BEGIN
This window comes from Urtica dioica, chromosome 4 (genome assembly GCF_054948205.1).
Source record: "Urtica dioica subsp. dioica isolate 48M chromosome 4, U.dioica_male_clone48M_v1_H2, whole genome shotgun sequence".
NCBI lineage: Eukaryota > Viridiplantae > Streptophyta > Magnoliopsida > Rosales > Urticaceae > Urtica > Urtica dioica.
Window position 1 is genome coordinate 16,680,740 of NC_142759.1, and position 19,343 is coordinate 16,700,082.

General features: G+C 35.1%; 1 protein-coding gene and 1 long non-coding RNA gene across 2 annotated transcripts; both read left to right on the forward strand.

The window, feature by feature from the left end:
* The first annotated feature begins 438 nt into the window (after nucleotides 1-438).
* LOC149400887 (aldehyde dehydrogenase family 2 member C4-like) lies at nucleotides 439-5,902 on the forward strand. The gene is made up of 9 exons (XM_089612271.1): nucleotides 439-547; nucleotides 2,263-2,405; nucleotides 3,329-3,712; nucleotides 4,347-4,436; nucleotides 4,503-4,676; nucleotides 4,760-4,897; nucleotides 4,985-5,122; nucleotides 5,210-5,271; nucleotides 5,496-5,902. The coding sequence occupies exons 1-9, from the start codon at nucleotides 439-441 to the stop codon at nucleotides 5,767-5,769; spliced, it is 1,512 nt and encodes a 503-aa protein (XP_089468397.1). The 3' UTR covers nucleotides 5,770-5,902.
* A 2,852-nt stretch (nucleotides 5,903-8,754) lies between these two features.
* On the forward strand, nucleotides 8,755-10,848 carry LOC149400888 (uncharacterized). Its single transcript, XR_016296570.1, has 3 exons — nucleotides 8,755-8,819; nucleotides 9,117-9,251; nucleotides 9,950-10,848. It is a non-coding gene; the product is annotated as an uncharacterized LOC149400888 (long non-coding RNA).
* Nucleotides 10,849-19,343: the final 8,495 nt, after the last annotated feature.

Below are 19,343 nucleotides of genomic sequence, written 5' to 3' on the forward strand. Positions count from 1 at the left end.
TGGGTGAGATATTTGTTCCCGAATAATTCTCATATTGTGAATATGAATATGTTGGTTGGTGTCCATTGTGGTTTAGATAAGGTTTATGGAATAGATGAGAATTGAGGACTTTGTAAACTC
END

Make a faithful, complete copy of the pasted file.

This window comes from Urtica dioica, chromosome 4 (genome assembly GCF_054948205.1).
Source record: "Urtica dioica subsp. dioica isolate 48M chromosome 4, U.dioica_male_clone48M_v1_H2, whole genome shotgun sequence".
NCBI lineage: Eukaryota > Viridiplantae > Streptophyta > Magnoliopsida > Rosales > Urticaceae > Urtica > Urtica dioica.
Window position 1 is genome coordinate 16,680,740 of NC_142759.1, and position 19,343 is coordinate 16,700,082.

General features: G+C 35.1%; 1 protein-coding gene and 1 long non-coding RNA gene across 2 annotated transcripts; both read left to right on the forward strand.

The window, feature by feature from the left end:
* The first annotated feature begins 438 nt into the window (after nucleotides 1-438).
* LOC149400887 (aldehyde dehydrogenase family 2 member C4-like) lies at nucleotides 439-5,902 on the forward strand. The gene is made up of 9 exons (XM_089612271.1): nucleotides 439-547; nucleotides 2,263-2,405; nucleotides 3,329-3,712; nucleotides 4,347-4,436; nucleotides 4,503-4,676; nucleotides 4,760-4,897; nucleotides 4,985-5,122; nucleotides 5,210-5,271; nucleotides 5,496-5,902. The coding sequence occupies exons 1-9, from the start codon at nucleotides 439-441 to the stop codon at nucleotides 5,767-5,769; spliced, it is 1,512 nt and encodes a 503-aa protein (XP_089468397.1). The 3' UTR covers nucleotides 5,770-5,902.
* A 2,852-nt stretch (nucleotides 5,903-8,754) lies between these two features.
* On the forward strand, nucleotides 8,755-10,848 carry LOC149400888 (uncharacterized). Its single transcript, XR_016296570.1, has 3 exons — nucleotides 8,755-8,819; nucleotides 9,117-9,251; nucleotides 9,950-10,848. It is a non-coding gene; the product is annotated as an uncharacterized LOC149400888 (long non-coding RNA).
* Nucleotides 10,849-19,343: the final 8,495 nt, after the last annotated feature.

Below are 19,343 nucleotides of genomic sequence, written 5' to 3' on the forward strand. Positions count from 1 at the left end.
TGGGTGAGATATTTGTTCCCGAATAATTCTCATATTGTGAATATGAATATGTTGGTTGGTGTCCATTGTGGTTTAGATAAGGTTTATGGAATAGATGAGAATTGAGGACTTTGTAAACTC